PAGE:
Assemblyman Rob Bonta, a sponsor of AB 1575, said in a statement that his bill facilities the transition to a regulated market.

"AB 1575 recognizes the crucial role delivery plays in providing medical cannabis to patients by allowing state licensed delivery-only dispensaries," Bonta states.

Naughton likes MMRSA. He said he wants rules that are easy to follow. He also wants a permit from Truckee. Naughton said he's spoken with town officials about it, though no movement has occurred.

Dillon, with Cannabus, said he'd relocate if Nevada City opted against issuing permits.

Both Naughton and Dillon said they pay taxes.

"If Nevada County says deliveries are illegal, that's fine," Dillon said. "We'll go pay our taxes somewhere else."

Add to the confusion that some local medical marijuana advocates say Nevada County's new grow ordinance prohibits collectives.

Patricia Smith, chairwoman of the Nevada County chapter of Americans for Safe Access, said MMRSA allows only 100-square-foot personal grows. Anything over that requires a license.

Alison Barratt-Green, county counsel, said nothing in the county's ordinance prohibits collectives.

"We don't regulate who they're growing for," she added. "We only regulate, for the nuisance issue, size of grows and locations of grows."

Sanchez said the ordinance doesn't explicitly ban collectives, though it makes them seemingly impossible because of the plant limitations the county imposed.

Grows must be on the proper zoning. Larger plant numbers are allowed on bigger parcels, with the biggest being 25 plants on more than 20 acres.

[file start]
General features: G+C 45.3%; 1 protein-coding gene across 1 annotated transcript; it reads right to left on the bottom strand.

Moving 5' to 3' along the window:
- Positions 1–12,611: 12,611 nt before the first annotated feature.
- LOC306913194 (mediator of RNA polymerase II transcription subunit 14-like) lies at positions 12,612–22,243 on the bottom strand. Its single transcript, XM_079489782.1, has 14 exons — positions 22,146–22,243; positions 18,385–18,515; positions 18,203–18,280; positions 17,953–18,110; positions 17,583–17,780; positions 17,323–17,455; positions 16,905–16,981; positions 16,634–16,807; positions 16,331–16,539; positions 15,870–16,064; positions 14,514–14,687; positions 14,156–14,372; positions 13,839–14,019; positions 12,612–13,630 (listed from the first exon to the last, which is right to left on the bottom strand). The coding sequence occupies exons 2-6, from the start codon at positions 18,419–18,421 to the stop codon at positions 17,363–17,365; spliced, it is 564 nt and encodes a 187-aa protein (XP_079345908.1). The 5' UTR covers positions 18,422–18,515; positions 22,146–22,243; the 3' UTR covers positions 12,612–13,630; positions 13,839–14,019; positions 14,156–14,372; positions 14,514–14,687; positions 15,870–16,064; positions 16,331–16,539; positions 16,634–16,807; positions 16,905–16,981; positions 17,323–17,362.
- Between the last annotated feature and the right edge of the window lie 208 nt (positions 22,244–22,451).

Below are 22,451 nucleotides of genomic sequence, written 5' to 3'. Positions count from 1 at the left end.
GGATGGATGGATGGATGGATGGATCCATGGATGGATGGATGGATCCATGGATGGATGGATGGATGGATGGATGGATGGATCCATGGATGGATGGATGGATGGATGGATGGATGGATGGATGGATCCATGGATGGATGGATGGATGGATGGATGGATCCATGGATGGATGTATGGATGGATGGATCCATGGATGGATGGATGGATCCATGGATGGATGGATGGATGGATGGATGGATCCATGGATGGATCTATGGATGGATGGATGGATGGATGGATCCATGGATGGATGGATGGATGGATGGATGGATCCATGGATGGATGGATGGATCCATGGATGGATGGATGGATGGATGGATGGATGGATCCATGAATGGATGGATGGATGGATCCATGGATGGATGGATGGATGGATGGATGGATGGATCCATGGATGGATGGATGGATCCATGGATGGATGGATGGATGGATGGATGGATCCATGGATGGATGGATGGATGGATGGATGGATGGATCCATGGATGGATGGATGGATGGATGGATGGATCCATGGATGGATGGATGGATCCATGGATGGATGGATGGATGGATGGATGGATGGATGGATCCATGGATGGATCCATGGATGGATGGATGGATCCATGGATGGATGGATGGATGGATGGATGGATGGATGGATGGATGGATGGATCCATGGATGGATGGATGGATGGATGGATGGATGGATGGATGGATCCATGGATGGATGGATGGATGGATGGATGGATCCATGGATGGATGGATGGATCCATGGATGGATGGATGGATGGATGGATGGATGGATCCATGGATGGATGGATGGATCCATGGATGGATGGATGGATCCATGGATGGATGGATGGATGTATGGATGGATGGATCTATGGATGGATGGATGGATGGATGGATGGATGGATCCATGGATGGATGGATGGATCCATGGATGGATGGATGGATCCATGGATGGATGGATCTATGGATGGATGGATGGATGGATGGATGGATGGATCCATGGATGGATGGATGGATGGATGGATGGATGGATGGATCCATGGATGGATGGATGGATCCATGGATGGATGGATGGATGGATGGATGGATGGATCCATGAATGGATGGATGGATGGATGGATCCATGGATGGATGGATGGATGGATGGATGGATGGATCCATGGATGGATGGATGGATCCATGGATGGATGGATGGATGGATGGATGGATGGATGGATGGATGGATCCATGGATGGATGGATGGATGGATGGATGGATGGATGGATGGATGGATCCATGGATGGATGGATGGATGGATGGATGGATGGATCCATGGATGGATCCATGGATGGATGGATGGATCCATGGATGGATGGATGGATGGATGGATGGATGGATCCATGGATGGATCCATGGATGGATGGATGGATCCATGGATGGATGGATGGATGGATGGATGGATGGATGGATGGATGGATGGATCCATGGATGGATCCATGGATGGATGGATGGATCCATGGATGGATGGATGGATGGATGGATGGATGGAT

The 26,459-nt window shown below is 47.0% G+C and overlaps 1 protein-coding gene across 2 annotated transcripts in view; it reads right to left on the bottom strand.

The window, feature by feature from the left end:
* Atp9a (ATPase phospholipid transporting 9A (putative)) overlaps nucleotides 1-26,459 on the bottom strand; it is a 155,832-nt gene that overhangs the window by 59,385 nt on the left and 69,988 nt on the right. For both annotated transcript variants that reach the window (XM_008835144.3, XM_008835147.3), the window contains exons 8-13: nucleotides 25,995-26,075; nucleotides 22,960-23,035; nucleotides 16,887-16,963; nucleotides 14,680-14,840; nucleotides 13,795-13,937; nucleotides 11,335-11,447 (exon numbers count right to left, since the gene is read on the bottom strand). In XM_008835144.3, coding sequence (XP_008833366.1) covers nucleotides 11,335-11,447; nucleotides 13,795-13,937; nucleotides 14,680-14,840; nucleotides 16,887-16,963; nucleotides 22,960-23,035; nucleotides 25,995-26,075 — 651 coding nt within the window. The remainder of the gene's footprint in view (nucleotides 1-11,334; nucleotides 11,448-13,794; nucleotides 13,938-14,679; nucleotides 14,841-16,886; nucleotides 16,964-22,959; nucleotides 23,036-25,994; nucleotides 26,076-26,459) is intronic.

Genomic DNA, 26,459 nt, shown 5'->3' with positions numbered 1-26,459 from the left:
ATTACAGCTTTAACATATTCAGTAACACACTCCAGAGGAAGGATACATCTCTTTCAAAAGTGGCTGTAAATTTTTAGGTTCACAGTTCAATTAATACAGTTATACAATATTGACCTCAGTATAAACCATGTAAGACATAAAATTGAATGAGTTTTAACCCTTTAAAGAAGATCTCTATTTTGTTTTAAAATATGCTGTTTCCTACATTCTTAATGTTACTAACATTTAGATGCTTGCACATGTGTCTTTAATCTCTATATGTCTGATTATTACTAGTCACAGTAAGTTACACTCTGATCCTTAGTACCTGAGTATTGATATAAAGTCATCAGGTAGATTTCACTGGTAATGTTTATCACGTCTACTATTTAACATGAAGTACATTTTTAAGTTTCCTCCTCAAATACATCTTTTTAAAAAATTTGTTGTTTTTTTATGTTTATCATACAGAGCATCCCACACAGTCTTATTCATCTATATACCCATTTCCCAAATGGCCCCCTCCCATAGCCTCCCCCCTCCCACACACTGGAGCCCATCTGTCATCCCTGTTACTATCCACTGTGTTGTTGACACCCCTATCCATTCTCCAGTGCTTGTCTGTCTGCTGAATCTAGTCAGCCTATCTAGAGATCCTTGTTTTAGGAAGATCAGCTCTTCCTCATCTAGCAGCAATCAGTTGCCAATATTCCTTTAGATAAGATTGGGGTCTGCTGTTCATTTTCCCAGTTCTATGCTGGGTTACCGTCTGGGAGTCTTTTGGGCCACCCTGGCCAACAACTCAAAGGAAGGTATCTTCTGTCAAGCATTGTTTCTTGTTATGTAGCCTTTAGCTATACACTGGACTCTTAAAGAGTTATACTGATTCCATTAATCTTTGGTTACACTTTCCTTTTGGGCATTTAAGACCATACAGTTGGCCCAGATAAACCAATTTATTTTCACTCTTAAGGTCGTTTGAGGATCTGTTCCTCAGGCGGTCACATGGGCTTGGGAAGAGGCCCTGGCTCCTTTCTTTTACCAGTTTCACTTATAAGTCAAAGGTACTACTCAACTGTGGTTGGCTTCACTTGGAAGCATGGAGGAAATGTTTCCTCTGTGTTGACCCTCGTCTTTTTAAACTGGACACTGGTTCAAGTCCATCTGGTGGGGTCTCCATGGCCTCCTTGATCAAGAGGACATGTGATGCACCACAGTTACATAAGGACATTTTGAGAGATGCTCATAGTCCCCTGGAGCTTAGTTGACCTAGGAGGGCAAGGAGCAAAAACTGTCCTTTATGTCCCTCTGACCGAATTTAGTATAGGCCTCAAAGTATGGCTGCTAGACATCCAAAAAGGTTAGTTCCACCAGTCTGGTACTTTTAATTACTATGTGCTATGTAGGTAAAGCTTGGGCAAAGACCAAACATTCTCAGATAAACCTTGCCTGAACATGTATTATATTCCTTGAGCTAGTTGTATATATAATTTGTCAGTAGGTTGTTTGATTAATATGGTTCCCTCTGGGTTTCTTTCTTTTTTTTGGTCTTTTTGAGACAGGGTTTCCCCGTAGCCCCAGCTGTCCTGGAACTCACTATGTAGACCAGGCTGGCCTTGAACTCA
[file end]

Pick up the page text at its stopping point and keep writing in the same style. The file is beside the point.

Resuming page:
Enforcement

According to Sheriff Keith Royal, delivering medical marijuana in the unincorporated part of Nevada County violates the county's marijuana ordinance. However, Royal noted that his office hasn't received complaints about deliveries.

"It hasn't been a big issue for us," he added. "It's flown low on the radar."

Grass Valley City Manager Bob Richardson said deliveries are prohibited in the city. Much like the unincorporated county, it's a non-issue.

"It's not something that we receive complaints about," Grass Valley Police Chief Alex Gammelgard said. "It would be complaint driven."

Tim Foley, Nevada City police chief, said his office has received no complaints about medical marijuana deliveries.

Truckee Police Capt. Rob Leftwich said the same, adding that no crimes have stemmed from the delivery services. They pose no problem to the community, which has led authorities not to pursue them.

Police would closely examine the medical marijuana delivery services if authorities began to see crime connected to them.

"This is going to be a land-use issue for Truckee," Leftwich said.

Tony Lashbrook, Truckee town manager, said delivery services that have no physical office have no zoning requirement. The town doesn't have business licenses, meaning the service is unregulated in those respects.

Lashbrook deferred when asked if delivering medical marijuana is legal or if it warrants an arrest.

"That's a complicated question," he said.

Alan Riquelmy is a staff writer with The Union newspaper, a sister paper of the Sierra Sun that serves Nevada City, Grass Valley and other communities in the Sierra Foothills.

Legal or not?

While the question about if delivering medical marijuana in Nevada County — and the town of Truckee — is or isn’t legal may be complicated, Truckee Police Chief Adam McGill spoke about the issue during the Nov. 10 Truckee Town Council meeting, when officials discussed MMRSA and the town’s laws regarding medical marijuana.

“It already is illegal today … whether we do anything or not,” McGill said, according to a Dec. 8 Sierra Sun story. “… Truckee Police has been aware, at least since 2010, that we have at least two businesses operating in our jurisdiction, delivering medical marijuana … and to date, there have been zero arrests for that activity … nor do we plan to do so.”

Click here to read that story and more about the issue.